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Posts Tagged ‘Healthy Lunch’

Bento Box Mania!

What is a bento box?

Bento box lunches have been increasing in popularity among families with preschoolers and school-age children. Google the term “bento box lunch” and you will find a wealth of resources, including blogs, Pinterest pages and online retailers selling basic and whimsical options. If a parent is artistic, the child’s lunch can become a work of art.

Why does it work well for school lunches?

Bento boxes work well for school lunches and snacks because they protect food in a sealed container and keep food groups separate. If you have a picky eater who does not like foods touching, a bento box may keep your child happy. Parents can have fun creating different lunchtime masterpieces. Bento boxes are also economical because they are reusable and help keep plastic snack and sandwich bags out of landfills.

What are the nutritional benefits of bento boxes?

Bento boxes are appealing because they provide a creative way to add a variety of foods to a child’s lunch while keeping wet foods separate from dry foods. By introducing different, healthy foods early in your child’s life, he or she may develop a preference for those foods as well as a more diverse palate. You can also turn the preparation of the bento box into a learning activity by asking your child what each food is, where it comes from, how it’s made and so on. Engaging your child in the experience may help to build and reinforce a child’s love of diverse, nutritious foods while fostering a love of learning.

What can I put in my child’s bento box?

The options are endless, but here are some ideas:

  • Sliced hard-boiled eggs;
  • A mini-bagel sandwich with almond butter, jelly or another spread;
  • Sliced strawberries, blueberries and kiwis;
  • Cheese cubes;
  • Pretzels;
  • Sliced grapes;
  • A muffin;
  • Mini-pita sandwiches filled with cheese and pepperoni;
  • Sliced pineapple;
  • Celery and carrot sticks;
  • Cucumber slices;
  • A turkey and cheese sandwich on a Hawaiian roll;
  • Veggie chips;
  • Rice molds;
  • Chickpeas and black beans;
  • Raisins and chocolate chips;
  • Sandwich rounds with ham, cheese and avocado.

Enjoy making bento box lunches!

Black Bean Hummus

Black Bean Hummus RecipeSpice up snack time with this quick, easy and, most importantly, yummy black bean hummus.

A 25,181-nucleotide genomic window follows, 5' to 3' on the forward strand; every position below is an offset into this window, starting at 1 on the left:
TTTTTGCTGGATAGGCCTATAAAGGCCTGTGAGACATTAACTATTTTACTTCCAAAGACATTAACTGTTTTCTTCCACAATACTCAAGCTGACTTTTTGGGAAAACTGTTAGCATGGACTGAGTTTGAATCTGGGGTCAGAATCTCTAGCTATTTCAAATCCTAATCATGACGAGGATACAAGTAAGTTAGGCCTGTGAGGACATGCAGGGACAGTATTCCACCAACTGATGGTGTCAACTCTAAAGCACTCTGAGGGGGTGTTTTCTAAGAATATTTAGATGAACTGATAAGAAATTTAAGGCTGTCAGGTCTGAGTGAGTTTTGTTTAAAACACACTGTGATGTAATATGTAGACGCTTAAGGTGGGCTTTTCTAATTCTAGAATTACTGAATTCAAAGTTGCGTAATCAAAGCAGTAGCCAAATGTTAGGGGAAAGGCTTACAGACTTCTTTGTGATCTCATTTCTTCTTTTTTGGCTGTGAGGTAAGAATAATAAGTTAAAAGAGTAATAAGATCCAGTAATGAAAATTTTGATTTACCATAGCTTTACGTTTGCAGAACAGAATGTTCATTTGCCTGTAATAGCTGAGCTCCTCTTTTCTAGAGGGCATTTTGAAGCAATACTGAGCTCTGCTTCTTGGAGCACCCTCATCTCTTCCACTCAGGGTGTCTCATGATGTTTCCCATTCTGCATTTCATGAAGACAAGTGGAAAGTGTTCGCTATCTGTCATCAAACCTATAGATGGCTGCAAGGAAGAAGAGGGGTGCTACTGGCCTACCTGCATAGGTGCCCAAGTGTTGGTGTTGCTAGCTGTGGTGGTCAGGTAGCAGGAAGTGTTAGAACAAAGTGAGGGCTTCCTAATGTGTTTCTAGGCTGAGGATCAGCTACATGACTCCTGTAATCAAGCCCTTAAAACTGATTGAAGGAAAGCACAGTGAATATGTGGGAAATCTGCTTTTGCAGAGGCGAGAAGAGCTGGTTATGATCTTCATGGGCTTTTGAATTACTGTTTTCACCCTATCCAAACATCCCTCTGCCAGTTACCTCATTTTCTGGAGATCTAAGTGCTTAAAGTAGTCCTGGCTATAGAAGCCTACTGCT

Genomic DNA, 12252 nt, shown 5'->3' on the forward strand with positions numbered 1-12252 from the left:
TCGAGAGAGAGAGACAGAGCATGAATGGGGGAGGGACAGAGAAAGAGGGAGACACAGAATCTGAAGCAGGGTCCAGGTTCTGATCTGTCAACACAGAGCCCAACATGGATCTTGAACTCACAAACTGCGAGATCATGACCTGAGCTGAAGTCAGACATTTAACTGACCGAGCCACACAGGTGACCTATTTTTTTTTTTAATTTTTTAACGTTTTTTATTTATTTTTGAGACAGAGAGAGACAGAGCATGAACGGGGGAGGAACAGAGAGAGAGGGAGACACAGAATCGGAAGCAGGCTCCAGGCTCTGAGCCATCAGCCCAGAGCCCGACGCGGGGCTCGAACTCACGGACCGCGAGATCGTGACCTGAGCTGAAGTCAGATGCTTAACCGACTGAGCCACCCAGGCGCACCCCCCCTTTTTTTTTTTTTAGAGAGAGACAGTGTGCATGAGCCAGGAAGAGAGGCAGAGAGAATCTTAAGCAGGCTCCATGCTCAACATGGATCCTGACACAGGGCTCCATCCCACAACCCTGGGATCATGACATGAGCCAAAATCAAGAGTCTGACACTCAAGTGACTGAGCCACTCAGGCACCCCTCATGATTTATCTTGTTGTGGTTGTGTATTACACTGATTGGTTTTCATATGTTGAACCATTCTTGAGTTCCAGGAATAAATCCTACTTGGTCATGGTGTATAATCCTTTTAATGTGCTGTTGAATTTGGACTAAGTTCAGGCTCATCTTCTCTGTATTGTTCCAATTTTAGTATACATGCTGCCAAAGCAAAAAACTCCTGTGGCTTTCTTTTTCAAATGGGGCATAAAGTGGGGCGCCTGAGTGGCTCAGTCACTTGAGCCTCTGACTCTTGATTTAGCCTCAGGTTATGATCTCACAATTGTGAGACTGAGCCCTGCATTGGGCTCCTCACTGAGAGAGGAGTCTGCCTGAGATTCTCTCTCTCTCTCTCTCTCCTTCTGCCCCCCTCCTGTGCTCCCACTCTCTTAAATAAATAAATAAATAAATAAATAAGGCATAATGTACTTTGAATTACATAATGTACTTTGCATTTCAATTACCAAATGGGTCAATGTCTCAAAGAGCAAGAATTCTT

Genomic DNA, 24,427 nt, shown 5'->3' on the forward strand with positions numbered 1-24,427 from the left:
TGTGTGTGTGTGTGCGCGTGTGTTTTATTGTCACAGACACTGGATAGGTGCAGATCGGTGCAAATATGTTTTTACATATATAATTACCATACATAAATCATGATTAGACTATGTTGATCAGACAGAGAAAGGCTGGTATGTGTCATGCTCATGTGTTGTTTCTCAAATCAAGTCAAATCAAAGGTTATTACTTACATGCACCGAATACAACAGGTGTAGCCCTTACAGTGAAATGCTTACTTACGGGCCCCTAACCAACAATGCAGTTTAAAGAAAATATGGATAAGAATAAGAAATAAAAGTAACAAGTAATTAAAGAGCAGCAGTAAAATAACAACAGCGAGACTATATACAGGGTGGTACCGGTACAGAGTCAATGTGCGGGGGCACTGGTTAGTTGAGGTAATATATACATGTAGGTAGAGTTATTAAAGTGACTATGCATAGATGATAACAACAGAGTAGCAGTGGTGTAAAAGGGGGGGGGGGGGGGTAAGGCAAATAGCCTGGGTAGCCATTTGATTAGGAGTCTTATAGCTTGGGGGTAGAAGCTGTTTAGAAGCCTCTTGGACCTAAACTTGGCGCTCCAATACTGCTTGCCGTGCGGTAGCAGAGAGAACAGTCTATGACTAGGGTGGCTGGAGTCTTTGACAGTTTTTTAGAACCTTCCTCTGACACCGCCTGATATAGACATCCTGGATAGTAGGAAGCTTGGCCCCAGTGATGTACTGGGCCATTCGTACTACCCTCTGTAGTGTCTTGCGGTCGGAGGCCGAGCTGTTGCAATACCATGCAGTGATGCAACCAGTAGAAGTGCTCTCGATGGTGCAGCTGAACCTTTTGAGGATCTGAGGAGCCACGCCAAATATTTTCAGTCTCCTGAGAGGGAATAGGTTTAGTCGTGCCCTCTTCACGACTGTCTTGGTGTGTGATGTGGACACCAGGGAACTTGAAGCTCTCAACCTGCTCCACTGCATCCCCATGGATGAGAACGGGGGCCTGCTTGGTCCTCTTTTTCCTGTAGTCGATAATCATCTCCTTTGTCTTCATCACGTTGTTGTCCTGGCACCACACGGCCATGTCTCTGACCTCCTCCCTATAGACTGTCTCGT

Ingredients:

  • 15-oz can of black beans
  • 1 garlic clove
  • 2 tablespoons of lemon juice
  • 2 tablespoons of tahini
  • 1 teaspoon of cumin

Drain black beans. In a blender, puree all ingredients, adding water if necessary. Season with salt to taste. Serve with crackers or raw veggies.

*An adult should oversee all recipes and activities. Recipes and activities may not be appropriate for all ages.

School Lunch Timesavers

  • Involve your children in making lunches. After dinner, gather in the kitchen to prepare sandwiches or leftovers and snacks for the next day’s lunches. If they’ve helped make their lunch, children are more likely to eat and enjoy it.
  • Make a weekday lunch calendar and ask your children to help decide what they will have for lunch each day. This will also make grocery shopping for the week that much easier!
  • Consider using divided lunch containers. With separate sections available for each food group, they’ll help you easily put together healthy, balanced lunches.
  • Prepare a variety of fruits and veggies and place a serving of each in separate containers in the fridge. When packing lunches, have each child choose one item from each group and place in their lunch bag with a sandwich and drink.
  • Prepare large meals like pasta or stew over the weekend and then divide into single-serve portions to pack for lunches throughout the week.

Packing a Healthy Lunch

Ensure your child gets a much-needed boost of energy and nutrition from his midday meals by following these simple tips for packing a healthy lunch.

  • Include whole grains. Many breads, snacks and cereals are made with whole grains, so it’s easier than ever to make them part of your child’s daily diet. If he turns his nose up at brown whole grain bread, there are many white whole grain options available.
  • Supply fruits and veggies. Rinse and prepare cucumber slices, celery sticks, baby carrots, apple wedges, blueberries or strawberries at the beginning of the week and store in single-serve containers in your refrigerator. Let your child choose one veggie and one fruit to add to their lunch each day.
  • Offer calcium-rich options. Send along fat-free or low-fat milk (or a calcium-fortified milk alternative like soy milk), a yogurt cup, yogurt-based dip for fruits and veggies or low-fat cheese. Be sure to include freezer packs to keep these items cold, especially if there won’t be a refrigerator available to store your child’s lunch.
  • Provide protein. Whether in a sandwich (made with whole grain bread, of course!) or just rolled up on its own, lean turkey, roast beef or ham from the deli counter are a healthier alternative to fattier options like bologna.